I remember parochial school. You were going to learn whether you wanted to or not, and the sooner you learned to want to the easier it would be.
    It helped that this attitude was identical to the one at home.

    ReplyDelete
    Replies
    1. Yeah, the U.S. Navy had a similar one. Some guys joined without knowing how to swim: no problem, they'll teach you---and you will STAY HERE until you learned. It's amazing how quick some could learn, that way.

      Delete
  7. During an all-faculty meeting with our university's president to discuss the dire budget this year, the chair of the math department observed that remediation costs his department plenty, so why not just raise admissions standards so we won't have to do so much of it? The university administrators looked at him as if he'd farted in church. Sorry, the dean of students replied: as a public university we're required by the state to take all comers with high-school GPAs above a certain level, period.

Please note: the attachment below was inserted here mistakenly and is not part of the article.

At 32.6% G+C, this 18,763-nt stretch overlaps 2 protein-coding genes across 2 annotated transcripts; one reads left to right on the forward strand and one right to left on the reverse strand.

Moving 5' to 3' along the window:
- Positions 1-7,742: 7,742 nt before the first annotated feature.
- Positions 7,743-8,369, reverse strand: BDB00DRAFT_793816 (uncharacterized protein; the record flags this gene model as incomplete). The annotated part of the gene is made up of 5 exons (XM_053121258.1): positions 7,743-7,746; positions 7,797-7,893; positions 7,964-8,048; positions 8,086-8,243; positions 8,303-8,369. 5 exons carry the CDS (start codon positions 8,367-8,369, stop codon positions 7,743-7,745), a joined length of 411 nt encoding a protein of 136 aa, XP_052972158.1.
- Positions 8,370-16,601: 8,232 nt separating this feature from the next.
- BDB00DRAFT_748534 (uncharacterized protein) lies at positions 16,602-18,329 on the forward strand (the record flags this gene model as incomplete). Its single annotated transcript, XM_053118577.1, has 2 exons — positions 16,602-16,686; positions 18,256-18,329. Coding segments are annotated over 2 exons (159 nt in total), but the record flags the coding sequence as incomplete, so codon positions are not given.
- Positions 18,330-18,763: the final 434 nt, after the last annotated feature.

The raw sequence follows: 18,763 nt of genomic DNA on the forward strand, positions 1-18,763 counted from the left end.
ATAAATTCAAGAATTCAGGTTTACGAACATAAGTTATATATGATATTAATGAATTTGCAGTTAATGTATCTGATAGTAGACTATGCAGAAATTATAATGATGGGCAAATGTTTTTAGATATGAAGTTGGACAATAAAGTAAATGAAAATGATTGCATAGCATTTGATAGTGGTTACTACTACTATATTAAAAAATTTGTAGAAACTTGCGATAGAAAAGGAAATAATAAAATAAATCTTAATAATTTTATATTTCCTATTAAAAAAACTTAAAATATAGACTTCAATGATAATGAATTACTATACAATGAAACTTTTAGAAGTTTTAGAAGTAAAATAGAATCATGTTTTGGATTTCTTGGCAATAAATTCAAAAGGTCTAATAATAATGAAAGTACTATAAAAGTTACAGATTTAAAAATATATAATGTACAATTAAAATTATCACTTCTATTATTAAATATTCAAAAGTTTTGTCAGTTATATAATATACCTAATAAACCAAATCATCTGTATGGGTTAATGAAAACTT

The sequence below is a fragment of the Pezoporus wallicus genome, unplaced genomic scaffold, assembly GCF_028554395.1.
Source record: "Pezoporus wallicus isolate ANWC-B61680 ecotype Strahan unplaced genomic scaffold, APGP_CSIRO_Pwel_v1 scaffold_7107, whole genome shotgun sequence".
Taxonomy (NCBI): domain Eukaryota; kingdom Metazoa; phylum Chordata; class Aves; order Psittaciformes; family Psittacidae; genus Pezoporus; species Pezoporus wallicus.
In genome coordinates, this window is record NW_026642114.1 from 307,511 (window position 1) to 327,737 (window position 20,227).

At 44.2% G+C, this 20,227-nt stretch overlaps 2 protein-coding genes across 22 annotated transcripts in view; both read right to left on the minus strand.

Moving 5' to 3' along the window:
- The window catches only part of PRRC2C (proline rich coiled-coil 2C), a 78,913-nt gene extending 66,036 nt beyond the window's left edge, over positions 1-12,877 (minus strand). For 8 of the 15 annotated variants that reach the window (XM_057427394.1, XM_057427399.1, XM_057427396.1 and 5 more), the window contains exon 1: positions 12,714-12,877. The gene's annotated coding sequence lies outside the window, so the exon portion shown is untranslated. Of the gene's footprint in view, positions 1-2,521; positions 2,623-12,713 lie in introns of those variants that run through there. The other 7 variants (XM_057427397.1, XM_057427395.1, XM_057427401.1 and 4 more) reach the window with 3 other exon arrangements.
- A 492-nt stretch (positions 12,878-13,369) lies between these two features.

But then, NCLB was a classic case of how nearly all spare K-12 resources were channeled into the bottom 50th percentile. The "gifted" kids are expected to be smart enough to fend for themselves. What we get therefore is an educational system in which no one is served.

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  8. "My nephew just finished Spring classes at Star-Base 351. He is studying hamster neural-nets and was in hopes of saving some money by taking the remainder of his courses at one of the community colleges, as opposed to shelling out a lump sum at the stated funded university that likes to project the image of a private school.

    No classes were available."

    A cruel person, a very cruel person, might tell that disciple of hamster neuro-netology to just use the Internet. There are probably free classes there.

    ReplyDelete